Ukraine qualify for Euro 2024: ‘The world goes to look at and see we by no means surrender’


Greater than 40 members of Ukraine’s national-team get together had been unfold across the centre circle of Wroclaw’s Tarczynski Area.

Gamers, coaches and backroom workers locked their gaze on the 30,000 spectators sporting blue and yellow as they revved up their model of the Viking thunderclap. Iceland, the architects of that celebration through the 2016 European Championship, may solely pay attention in despair having misplaced this Euro 2024 play-off closing to a late strike from Chelsea ahead Mykhailo Mudryk.

Strangers embraced. Households posed for images draped in Ukraine flags. Others video-called, probably dwelling to war-torn Ukraine, sharing the second with others unable to expertise first-hand this launch of emotion round 600 miles (1,000km) away in south-west Poland.

Ukraine had completed it.

Ukraine’s gamers tackle the group (Sergei Gapon/AFP by way of Getty Photographs)

Regardless of enduring over two years of Russian invasion and indiscriminate bombing with hundreds of thousands of its residents displaced, a weakened home league and residential benefit for matches lengthy since diluted, Serhiy Rebrov’s aspect had come via two tense play-off matches to qualify for this summer season’s Euros — a mountain they’d didn’t climb two years in the past when pursuing a World Cup spot, shedding to Wales at this closing stage.

As Oleksandr Zinchenko, the captain, led his crew across the pitch to have fun a second comeback victory in 5 days, the 2-1 win over Iceland following the same late success by the identical scoreline away towards Bosnia & Herzegovina, a guttural chant reverberated across the enviornment.

Z-S-U! Z-S-U! Z-S-U!

The acronym stands for ‘Zbronyi Syly Ukrainy’ — the Armed Forces of Ukraine. These Ukrainian supporters — virtually all draped within the nation’s blue and yellow flag — had been reminding the world of why this victory was not only a footballing triumph.

This was not a lot a lap of honour as a vignette of how conflicting it’s to be Ukrainian at this time; jubilant at a second main finals qualification by way of play-offs from seven makes an attempt, but conscious about how small sport appears within the shadow of conflict. United in a international metropolis, however separated from family members throughout the border; grateful for worldwide assist, but fearing that their battle is fading from the general public consciousness.

“I’m all emotioned out — it’s probably the most essential, if not the most essential, win for Ukraine in its historical past,” says British-Ukrainian journalist Andrew Todos, founding father of Ukrainian soccer web site Zorya Londonsk.

“It’s the context of getting to make the event to provide the nation a large essential platform. Individuals are going to see the nation and listen to in regards to the conflict carrying on through the build-up and the weeks that they’re within the event.”

English-born drummer Andriy Buniak (backside) of Ukrainian folks band Cov Kozaks with Andrew Todos (third proper) and Myron Huzan (proper) (Jordan Campbell/The Athletic)

The Ukraine FA, drawn because the hosts, selected Wroclaw for this play-off closing as a result of they knew it could be their greatest likelihood of approximating a house benefit. The 1-1 group-phase draw with England right here in September attracted a crowd of 39,000 and Wroclaw has been one of many foremost cities to which Ukrainians have fled over the previous two years.

Because the invasion, greater than 17.2million Ukrainians have been recorded crossing their nation’s border with Poland, which stretches for greater than 530 kilometres.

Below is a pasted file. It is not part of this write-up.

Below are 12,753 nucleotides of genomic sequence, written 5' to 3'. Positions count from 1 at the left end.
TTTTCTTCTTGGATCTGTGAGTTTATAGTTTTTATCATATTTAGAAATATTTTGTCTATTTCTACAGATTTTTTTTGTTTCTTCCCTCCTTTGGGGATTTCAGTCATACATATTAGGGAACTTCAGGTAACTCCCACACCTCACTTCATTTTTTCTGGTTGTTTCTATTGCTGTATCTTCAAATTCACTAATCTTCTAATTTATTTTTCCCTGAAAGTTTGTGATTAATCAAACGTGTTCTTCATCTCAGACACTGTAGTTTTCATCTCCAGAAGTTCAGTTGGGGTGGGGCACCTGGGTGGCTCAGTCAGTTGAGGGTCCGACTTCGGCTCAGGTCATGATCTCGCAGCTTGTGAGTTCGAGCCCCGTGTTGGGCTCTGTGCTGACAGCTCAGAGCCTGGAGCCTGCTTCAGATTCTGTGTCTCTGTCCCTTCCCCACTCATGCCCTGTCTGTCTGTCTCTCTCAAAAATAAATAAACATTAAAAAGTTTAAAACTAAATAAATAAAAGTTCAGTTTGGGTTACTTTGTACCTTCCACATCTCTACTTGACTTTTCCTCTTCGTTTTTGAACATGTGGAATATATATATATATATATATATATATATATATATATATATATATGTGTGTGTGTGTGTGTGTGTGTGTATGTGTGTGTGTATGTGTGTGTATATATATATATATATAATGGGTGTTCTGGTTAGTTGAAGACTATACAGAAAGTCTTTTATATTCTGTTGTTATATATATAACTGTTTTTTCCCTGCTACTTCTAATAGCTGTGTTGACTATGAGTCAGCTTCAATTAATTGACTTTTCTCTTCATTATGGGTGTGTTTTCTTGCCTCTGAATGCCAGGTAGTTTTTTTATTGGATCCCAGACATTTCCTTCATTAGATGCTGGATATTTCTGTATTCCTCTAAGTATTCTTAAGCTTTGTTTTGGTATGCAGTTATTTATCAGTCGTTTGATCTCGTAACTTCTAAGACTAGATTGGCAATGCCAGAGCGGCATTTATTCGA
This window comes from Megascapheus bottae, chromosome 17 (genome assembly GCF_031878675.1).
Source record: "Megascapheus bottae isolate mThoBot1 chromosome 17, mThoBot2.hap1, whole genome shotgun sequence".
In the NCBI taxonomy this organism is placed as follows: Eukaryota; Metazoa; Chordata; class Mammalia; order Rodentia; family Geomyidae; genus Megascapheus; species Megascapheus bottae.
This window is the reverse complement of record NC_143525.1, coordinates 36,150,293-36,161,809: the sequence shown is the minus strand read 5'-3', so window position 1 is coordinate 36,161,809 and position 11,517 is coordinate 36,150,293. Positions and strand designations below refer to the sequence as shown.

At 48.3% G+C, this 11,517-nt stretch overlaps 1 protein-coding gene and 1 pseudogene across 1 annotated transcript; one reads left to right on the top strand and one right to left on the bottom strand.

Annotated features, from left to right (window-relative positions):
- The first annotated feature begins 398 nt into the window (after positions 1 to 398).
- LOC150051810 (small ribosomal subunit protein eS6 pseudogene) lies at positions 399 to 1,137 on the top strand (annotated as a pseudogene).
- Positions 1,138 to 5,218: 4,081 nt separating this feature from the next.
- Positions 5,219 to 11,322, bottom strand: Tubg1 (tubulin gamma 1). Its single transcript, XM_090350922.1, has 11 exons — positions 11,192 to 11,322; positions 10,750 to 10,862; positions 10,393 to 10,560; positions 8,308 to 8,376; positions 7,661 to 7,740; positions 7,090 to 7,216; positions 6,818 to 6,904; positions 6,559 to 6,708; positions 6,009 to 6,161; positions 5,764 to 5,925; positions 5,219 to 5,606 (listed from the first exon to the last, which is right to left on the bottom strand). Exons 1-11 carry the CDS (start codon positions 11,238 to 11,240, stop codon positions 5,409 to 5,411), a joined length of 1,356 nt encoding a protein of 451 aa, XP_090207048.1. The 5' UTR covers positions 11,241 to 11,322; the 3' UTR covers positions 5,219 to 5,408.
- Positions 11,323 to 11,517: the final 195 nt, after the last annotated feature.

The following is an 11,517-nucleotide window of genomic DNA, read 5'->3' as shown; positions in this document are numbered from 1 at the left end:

In 2018, there have been already options that one in each 10 Wroclaw residents was Ukrainian. The town’s college standing means household reunions have pushed that quantity as much as round a 3rd of the inhabitants. It will have been barely larger once more on Tuesday, with the town remodeled right into a ‘Little Kyiv’.


Drummers wearing conventional apparel beat a rhythm for jolly sing-alongs and heartfelt rallies available in the market sq.. Each act of pleasure from the Ukrainian contingent rapidly felt like an expression of defiance.

The fixed was a way of unity, captured by the charity match performed earlier within the day between a crew of former gamers and the ‘potato troopers’, a nickname coined by organiser Mykola Vasylkov for the quantity of meals his crew have delivered to the entrance line due to fundraising help from national-team gamers.

“‘No Soccer Euro with out Ukraine’ has been our message — now we’ve completed it, ” says Vasylkov, who was a part of Andriy Shevchenko’s setup throughout his 5 years as Ukraine supervisor.

Vasylkov helped then supervisor Shevchenko within the Ukraine setup (Jordan Campbell/The Athletic)

The vast majority of the Ukrainians in attendance ultimately evening’s play-off had lived elsewhere in Europe for some years earlier than the battle. Except they obtain particular dispensation, males between the ages of 18 and 60 are banned from leaving the nation.

Unable to struggle for the trigger within the typical sense, this was the day when the diaspora performed their half. Goalscorers Viktor Tsygankov and Mudryk, who play for golf equipment in Sache and England, and an eclectic fanbase mixed to place their nation on the map at this summer season’s event in Germany.

“There have been wonderful feelings and environment within the dressing room — lately carrying the Ukrainian badge on our chest is one thing particular,” says Zinchenko. “The sentiments inside are so onerous to explain as, at this time, each Ukrainian was watching our sport.

“All of the video messages we acquired earlier than the sport from Ukrainians, within the nation and overseas, from the navy who’re staying on the entrance line preventing for our independence and freedom… they had been all supporting us. It was further motivation for us.”

Zinchenko applauds the followers after Ukraine’s win (Andrzej Iwanczuk/NurPhoto by way of Getty Photographs)